Enlighten Us, But Make It Quick– IGNITE

24 06 2014

What happens when over 36 Instructional Designers from around the university system gather in one location? It’s a creativity fest where all participants walk away with new friends and new ideas. Thank you Dave Dannenberg and the UAA group for hosting this event this year.

One of my favorite take-aways from the conference was shared by UAF campus, and it’s called Ignite. Ignite is a way to present information, clearly, concisely, effectively and briefly!  There are Ignite events all over the world. Each presenter is permitted 20 slides which are advanced automatically after 15 seconds. That gives each presenter exactly 5 minutes.

Think about it — a subject you are passionate about, 20 slides and only 15 seconds per slide to tell your story. Exciting! Here are some tips:

  • Do not create a script or use notes to practice — rather, focus on the key points of each slide
  • Choose four or five key points that you want to make, then create your 20 slides
  • Your slides should support what you are saying, and have images flexible enough for you to gain or lose some time during your talk (you can even put the same image in twice if you need more time!)
  • Practice giving your Ignite talk

Match ignitingAt iTeach Juneau and Sitka this summer we talked about presenting our course and/or course objectives in more interesting ways. Why not try Ignite to explain to students the big idea of the course they are about to take? After all, isn’t this a topic that you are passionate about? Shouldn’t you be able to describe to them why this topic is so interesting and important with 20, 15 second slides?

THE CHALLENGE: Create an Ignite that describes YOUR course to students. We’ll record it for you!! You can use it at the start of your semester, you can use it to advertise for your course or we can have a UAS Ignite Event!! Let’s do it.

Image credit:philipdyer iStockPhoto.com





Games Can Teach!

25 03 2014

Nicole and I just returned from an excellent training/conference in Orlando. One speaker who really resonated with both of us was Karl Kapp and his presentation “Game Elements for Learning, Engagement and Fun” (we even purchased several copies of his books to share with faculty at iTeach). We’ll let you know when they arrive on campus and you can check one out. Gamification isn’t just the newest buzzword.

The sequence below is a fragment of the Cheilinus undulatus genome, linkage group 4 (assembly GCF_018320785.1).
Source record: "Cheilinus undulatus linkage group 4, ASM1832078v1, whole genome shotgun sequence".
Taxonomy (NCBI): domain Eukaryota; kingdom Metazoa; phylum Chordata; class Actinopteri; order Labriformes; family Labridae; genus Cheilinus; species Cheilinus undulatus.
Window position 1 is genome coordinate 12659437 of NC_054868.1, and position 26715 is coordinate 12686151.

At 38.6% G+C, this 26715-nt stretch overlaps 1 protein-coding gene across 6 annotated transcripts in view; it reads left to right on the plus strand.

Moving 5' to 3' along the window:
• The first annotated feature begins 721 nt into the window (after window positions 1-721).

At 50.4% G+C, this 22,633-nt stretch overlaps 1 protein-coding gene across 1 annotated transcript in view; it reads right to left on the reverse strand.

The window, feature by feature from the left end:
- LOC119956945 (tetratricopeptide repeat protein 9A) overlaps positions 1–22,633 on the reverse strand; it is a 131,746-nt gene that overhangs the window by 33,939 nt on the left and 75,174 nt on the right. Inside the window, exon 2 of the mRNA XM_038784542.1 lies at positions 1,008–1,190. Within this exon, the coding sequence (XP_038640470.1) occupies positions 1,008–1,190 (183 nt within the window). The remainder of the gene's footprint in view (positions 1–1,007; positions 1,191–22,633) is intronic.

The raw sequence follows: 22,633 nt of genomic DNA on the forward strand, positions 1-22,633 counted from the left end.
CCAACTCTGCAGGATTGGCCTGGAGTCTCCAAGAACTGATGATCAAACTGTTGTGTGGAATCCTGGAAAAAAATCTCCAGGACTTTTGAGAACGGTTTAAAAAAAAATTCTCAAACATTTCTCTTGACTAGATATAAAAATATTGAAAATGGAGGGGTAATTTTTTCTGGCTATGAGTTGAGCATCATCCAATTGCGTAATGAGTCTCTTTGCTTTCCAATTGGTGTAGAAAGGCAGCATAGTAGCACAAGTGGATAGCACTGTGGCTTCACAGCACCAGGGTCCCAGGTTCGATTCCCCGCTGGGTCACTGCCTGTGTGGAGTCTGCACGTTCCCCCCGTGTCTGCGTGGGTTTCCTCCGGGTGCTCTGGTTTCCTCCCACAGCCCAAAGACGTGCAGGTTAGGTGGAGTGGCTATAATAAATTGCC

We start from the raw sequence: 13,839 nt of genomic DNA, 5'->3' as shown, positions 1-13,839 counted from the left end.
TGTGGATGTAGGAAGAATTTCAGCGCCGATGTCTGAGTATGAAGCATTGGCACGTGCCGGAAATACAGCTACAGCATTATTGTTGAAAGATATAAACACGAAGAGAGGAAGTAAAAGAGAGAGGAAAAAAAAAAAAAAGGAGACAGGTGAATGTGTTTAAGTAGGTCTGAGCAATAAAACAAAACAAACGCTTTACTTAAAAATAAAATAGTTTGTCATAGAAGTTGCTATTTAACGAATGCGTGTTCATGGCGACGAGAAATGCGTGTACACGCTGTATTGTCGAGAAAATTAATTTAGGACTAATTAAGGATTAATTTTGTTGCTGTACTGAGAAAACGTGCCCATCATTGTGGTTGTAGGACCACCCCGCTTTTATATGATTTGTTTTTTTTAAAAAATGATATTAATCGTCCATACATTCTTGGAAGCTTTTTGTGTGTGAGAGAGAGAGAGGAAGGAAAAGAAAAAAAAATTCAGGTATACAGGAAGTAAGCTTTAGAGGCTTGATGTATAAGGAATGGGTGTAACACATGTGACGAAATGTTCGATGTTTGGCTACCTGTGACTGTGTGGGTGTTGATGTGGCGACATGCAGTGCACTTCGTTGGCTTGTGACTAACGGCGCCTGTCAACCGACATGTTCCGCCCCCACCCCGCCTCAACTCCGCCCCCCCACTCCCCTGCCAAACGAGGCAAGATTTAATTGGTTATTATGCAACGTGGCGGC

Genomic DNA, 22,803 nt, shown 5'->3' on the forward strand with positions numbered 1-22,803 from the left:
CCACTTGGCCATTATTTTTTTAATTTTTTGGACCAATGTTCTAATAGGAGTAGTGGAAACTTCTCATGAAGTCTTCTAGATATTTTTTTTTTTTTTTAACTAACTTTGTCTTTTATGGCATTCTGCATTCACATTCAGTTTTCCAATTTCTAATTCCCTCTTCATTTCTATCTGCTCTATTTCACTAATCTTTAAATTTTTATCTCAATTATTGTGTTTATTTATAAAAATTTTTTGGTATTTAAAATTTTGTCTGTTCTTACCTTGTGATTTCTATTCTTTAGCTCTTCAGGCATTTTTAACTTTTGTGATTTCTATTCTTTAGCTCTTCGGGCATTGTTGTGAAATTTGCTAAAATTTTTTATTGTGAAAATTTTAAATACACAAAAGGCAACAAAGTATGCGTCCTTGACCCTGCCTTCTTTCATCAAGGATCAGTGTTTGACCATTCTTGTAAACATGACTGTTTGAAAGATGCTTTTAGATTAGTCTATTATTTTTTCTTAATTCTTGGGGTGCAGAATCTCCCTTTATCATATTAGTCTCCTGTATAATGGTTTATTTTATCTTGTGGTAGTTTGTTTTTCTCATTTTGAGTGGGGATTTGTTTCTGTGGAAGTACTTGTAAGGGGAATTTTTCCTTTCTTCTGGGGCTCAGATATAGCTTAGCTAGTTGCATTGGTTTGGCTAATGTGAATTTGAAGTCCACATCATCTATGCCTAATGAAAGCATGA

Now, don’t get me wrong, neither of us are particularly thrilled about mixing games and education. Neither of us were sitting between sessions playing Angry Birds on our phone. That said, Karl Kapp’s research really did make us believers in the sense that there are better ways to look at your course, to make it appealing, to incorporate some of the elements from addictive games and figure out how your students might engage with your content more effectively if we learn from these popular gaming activities.

Karl Kapp Article on GamingHere is an article that he wrote in 2013 that links some gaming elements to educational strategies. I think, if you take a look, you won’t find this too far off the mark.

Additionally, during his Orlando presentation he took a close look at learning objectives. He told us basically, “Games start with action. Instructional designers and online courses start with learning objectives.” Hmmnm, from our student’s perspective, that doesn’t sound nearly as interesting, does it?

Instead of listing learning objectives for a course bullet by bullet, point by point, ASK A QUESTION. That’s right. Ask an intriguing question. Grab the interest of your student right away by presenting a scenario or choice — do they know the answer? No? Enter the learning module and find out. Or, ask a series of questions letting the student know that if they continue, they will find the answers. You want the learner primed to learn, excited to move on.

His take home message in the article is pretty compelling: The debate should not be whether games teach; instead, the debate should be how we leverage the best elements of games to create the best instruction for learners.

What do you think?

 





Are You Mentally “Fried” by Friday?

31 01 2014

Image of overworked womanIt’s Friday, and we want to help alleviate your mental weariness! We’re starting something new and calling it our “Fried Friday” sessions where we’ll bring you tutorials, Q&A sessions, or just a little light hearted humor. You’ll be hearing more about these sessions in the following weeks so stay tuned!

Meanwhile, to kick off our first Fried Friday post, enjoy this bit of humor that Susie and Maureen shared with us. As online instructors, we’ve all participated in some pretty tedious audio-conferences. We think you’ll get a chuckle out of this Conference Call in Real Life . We hope this helps you to enjoy your Friday!

click for youtube video